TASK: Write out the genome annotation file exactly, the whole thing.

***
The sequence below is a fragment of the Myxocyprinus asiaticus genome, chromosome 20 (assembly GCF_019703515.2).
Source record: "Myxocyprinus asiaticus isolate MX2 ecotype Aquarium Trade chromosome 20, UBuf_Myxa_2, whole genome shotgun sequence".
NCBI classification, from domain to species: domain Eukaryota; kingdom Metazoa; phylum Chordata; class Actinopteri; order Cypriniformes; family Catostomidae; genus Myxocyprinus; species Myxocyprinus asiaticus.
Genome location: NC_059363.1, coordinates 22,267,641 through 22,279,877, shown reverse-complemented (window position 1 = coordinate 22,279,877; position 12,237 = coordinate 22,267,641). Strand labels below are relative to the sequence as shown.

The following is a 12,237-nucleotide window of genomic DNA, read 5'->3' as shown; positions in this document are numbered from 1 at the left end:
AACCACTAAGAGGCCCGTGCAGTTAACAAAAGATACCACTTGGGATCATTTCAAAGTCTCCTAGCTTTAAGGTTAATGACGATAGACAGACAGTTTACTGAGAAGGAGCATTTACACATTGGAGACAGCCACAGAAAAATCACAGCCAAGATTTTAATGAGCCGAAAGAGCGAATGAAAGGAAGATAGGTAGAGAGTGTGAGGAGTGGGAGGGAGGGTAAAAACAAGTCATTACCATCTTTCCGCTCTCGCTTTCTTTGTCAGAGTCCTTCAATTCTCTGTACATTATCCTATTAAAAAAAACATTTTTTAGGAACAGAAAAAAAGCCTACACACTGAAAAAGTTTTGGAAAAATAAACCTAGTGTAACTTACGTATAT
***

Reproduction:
The sequence below is a fragment of the Myxocyprinus asiaticus genome, chromosome 20 (assembly GCF_019703515.2).
Source record: "Myxocyprinus asiaticus isolate MX2 ecotype Aquarium Trade chromosome 20, UBuf_Myxa_2, whole genome shotgun sequence".
NCBI classification, from domain to species: domain Eukaryota; kingdom Metazoa; phylum Chordata; class Actinopteri; order Cypriniformes; family Catostomidae; genus Myxocyprinus; species Myxocyprinus asiaticus.
Genome location: NC_059363.1, coordinates 22,267,641 through 22,279,877, shown reverse-complemented (window position 1 = coordinate 22,279,877; position 12,237 = coordinate 22,267,641). Strand labels below are relative to the sequence as shown.

The following is a 12,237-nucleotide window of genomic DNA, read 5'->3' as shown; positions in this document are numbered from 1 at the left end:
AACCACTAAGAGGCCCGTGCAGTTAACAAAAGATACCACTTGGGATCATTTCAAAGTCTCCTAGCTTTAAGGTTAATGACGATAGACAGACAGTTTACTGAGAAGGAGCATTTACACATTGGAGACAGCCACAGAAAAATCACAGCCAAGATTTTAATGAGCCGAAAGAGCGAATGAAAGGAAGATAGGTAGAGAGTGTGAGGAGTGGGAGGGAGGGTAAAAACAAGTCATTACCATCTTTCCGCTCTCGCTTTCTTTGTCAGAGTCCTTCAATTCTCTGTACATTATCCTATTAAAAAAAACATTTTTTAGGAACAGAAAAAAAGCCTACACACTGAAAAAGTTTTGGAAAAATAAACCTAGTGTAACTTACGTATAT